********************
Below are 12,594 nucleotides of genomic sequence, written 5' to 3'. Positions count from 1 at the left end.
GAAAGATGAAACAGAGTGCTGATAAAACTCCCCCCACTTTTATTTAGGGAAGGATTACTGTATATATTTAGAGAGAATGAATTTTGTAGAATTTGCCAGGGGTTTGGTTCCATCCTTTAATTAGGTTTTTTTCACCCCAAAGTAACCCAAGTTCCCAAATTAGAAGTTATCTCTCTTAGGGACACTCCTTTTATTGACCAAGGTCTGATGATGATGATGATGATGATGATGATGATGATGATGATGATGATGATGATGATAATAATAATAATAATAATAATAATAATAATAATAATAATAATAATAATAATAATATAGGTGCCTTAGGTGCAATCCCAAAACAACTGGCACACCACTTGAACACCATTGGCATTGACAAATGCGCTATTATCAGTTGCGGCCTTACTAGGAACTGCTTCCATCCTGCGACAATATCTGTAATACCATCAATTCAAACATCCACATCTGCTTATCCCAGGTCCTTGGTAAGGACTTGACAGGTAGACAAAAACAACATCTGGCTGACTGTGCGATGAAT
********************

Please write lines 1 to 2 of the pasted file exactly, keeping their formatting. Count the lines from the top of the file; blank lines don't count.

Below are 12,594 nucleotides of genomic sequence, written 5' to 3'. Positions count from 1 at the left end.
GAAAGATGAAACAGAGTGCTGATAAAACTCCCCCCACTTTTATTTAGGGAAGGATTACTGTATATATTTAGAGAGAATGAATTTTGTAGAATTTGCCAGGGGTTTGGTTCCATCCTTTAATTAGGTTTTTTTCACCCCAAAGTAACCCAAGTTCCCAAATTAGAAGTTATCTCTCTTAGGGACACTCCTTTTATTGACCAAGGTCTGATGATGATGATGATGATGATGATGATGATGATGATGATGATGATGATGATGATAATAATAATAATAATAATAATAATAATAATAATAATAATAATAATAATAATAATATAGGTGCCTTAGGTGCAATCCCAAAACAACTGGCACACCACTTGAACACCATTGGCATTGACAAATGCGCTATTATCAGTTGCGGCCTTACTAGGAACTGCTTCCATCCTGCGACAATATCTGTAATACCATCAATTCAAACATCCACATCTGCTTATCCCAGGTCCTTGGTAAGGACTTGACAGGTAGACAAAAACAACATCTGGCTGACTGTGCGATGAAT